NMR Spectroscopy OCR

  • Created by: OanaElena
  • Created on: 04-02-19 19:53

Nuclear magnetic resonance.

Each proton in a nucleus has a spin.

This spin can generate a magnetic field which can be detected.

It can only be detected if the nuclei contain an odd number of protons (p+) like in C13. This has an unpaired p+ who's magnetic field can be detected.

If we wrere to take nuclei with an even number of p+ like C12, the magnetic field would be very hard to detect because of the paired protons which have opposite spins which cancel out therefore the spins cannot be detected.

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MRI scan

Magnetic resonance imaging:

  • non-invasive
  • painless procedures

Unlike X-rays and CT scans, it does not ionise radiation which can be harmful to the patient.

  • Liquid helium can be used to cool the magnets

There are also upright MRI scanners so that patients don't feel claustrophobic.

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Magnetic fields

We know that proton spins generate their own magnetic field, but we also need to consider that there are other, strong external magnetic fields like the ones generated by an NMR machine. The p+ will either align with the external magentic field or move against it.

They will align with it if the magnetic field of the p+ spins have a lower energy than the external magnetic field.

The p+ magnetic fields that align against the external magnetic field have a higher energy than the external magnetic field, but in order to move against the external magnetic field , the p+ must absorb energy. The energy absorbed is in the radiowave region of the spectrum. When energy is absorbed, this is is known as excitation. The p+ then drops back to it's lower state known as relaxation.

In other words, when energy is absorbed in the radiowave region, the p+ magnetic fields move from "with" to "against" (when radiowaves are applied) and back to "with" external magnetic fields. This is known as RESONANCE. It goes from excited to relaxed to excited...etc.

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Amount of energy absorbed

The amount of energy that each nuclei will absorb depends on its environment.

If it doesn't need a lot of energy , then the energy will be absorbed at a lower frequency in the radiowave region .

We can't really tell what this frequency is so we compare it to a stardard compound. It is then know as a chemical shift (how much it shifts from the standard compound).

This is measure in parts per minute (ppm) found on the x-axis of the spectrum. If this is a low value, that means that the frequency absorbed is also low.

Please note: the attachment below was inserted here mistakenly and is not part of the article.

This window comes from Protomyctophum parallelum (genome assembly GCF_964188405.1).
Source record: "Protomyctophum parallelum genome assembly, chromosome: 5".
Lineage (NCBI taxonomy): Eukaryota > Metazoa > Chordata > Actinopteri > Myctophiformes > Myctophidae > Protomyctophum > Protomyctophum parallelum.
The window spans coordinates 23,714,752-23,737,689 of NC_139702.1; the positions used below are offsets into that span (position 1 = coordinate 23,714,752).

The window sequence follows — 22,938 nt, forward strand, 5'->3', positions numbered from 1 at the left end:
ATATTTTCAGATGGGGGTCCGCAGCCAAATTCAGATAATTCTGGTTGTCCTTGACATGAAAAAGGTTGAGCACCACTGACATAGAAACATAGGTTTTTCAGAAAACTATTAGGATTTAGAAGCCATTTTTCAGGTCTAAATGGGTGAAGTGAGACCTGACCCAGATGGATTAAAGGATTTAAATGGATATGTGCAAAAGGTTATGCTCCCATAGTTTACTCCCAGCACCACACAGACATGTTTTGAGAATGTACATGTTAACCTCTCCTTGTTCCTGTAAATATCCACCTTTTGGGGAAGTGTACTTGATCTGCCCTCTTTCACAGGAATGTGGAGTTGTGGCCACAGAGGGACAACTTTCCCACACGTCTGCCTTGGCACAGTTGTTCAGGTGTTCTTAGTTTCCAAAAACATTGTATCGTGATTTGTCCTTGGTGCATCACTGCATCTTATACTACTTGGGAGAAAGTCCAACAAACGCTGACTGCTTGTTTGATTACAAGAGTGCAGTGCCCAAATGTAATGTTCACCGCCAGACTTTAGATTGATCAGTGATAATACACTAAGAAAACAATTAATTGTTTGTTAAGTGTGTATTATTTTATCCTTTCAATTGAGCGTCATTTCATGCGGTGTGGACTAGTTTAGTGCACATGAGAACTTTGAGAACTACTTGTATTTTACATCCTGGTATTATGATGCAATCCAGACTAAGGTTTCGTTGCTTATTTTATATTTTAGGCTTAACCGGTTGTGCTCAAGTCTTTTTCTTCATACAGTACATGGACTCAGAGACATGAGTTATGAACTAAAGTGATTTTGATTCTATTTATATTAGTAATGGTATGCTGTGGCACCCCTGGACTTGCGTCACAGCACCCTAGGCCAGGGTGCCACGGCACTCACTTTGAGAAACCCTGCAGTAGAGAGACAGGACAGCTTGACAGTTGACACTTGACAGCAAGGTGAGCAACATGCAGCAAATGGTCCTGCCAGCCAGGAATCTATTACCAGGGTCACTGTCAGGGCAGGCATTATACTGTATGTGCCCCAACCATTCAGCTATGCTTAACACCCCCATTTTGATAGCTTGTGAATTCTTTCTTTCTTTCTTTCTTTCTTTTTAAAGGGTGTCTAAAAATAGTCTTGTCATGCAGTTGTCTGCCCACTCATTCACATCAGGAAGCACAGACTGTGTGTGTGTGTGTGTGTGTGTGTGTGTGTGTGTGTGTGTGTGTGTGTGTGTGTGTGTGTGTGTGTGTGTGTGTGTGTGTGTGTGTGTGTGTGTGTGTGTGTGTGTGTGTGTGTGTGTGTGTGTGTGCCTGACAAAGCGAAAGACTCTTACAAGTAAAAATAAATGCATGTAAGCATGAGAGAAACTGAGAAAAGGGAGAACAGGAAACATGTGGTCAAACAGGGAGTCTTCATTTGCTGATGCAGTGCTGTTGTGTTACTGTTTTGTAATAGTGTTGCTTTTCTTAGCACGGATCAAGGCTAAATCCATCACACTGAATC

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Reference compound

For C13 and H1 , the reference compound is tetramethylsilane.

This has carbons and protons in the same environment which will show only one sharp peak (all in the same environment and this indicated by one peak on the spectrum) at 0 ppm (lowest frequency absorbed).

  • chemically unreactive
  • volatile (easily removed from the sample)


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Solvents for NMR

All compounds must be in a solvent. However they are hydrocarbons so you'd need a DEUTERATED solvent such as CDCl3.


  • It wouldn't give an extra signal peak on the spectrum
  • It can be evaporated off after analysis of sample so it doesn't contaminate the sample.
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Different environments

These factors affect resonance:

  • The applied strong magnetic field;
  • The weaker magnetic field generated from electrons surrounding the nucleus and in nearby atom - also known as nuclear shielding ... electrons shield nucleus from external magnetic fields;

For instance we're using C13 NMR and in our carbon compound one of the carbon atoms is bonded to an oxygen atom. The oxygen atom is more electronegative and will pull the shared pair of electrons closer to itself. This means that the carbon atom will now have less nuclear shielding. If there's less nuclear shielding, then the nucleus will absorb a higher frequency of radiowaves as it will experience a greater magnetic field (which is the external magnetic field).

C-C bond: absorbs less energy from radiowave region due to greater nuclear shielding , experiences less of the external magnetic field, low ppm;

C-O bond: absorbs more energy, less nuclear shielding, higher ppm.

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C13 Spectrum

This spectrum tells us:

  • The number of carbon atoms in different environments
  • The type of environment those carbons are in.

If there's 4 peaks , then there are 4 different carbon environments. The carbons in the sam environment will be shown in one peak. So if there were 2 carbon atoms in the same environment in one compound, this will only be shown once of the spectrum and this will be represented bt one peak.

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Low Resolution proton NMR

It is very similar to 13C NMR

  • Can identify how many different p+ environments;
  • Can look at chemical shift to work out the different proton environments;
  • Can identify how many protons are in each environment by the relative height/area of each peak. (The spectrum goes up to 20ppm when its proton NMR).
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High Resolution proton NMR

When the peaks in p+ NMR are looked at in more detail, they show splitting.

They split depending on the protons in the neighbouring environment.

If the neighbouring environment has 2p+, the peaks will be split in 3 and this is called a TRIPLET;

If the neighbouring environment has 1p+, the peaks will be split in 2 = DOUBLET;

If the neighbouring environment has 3+ or more ==> MULTIPLET.

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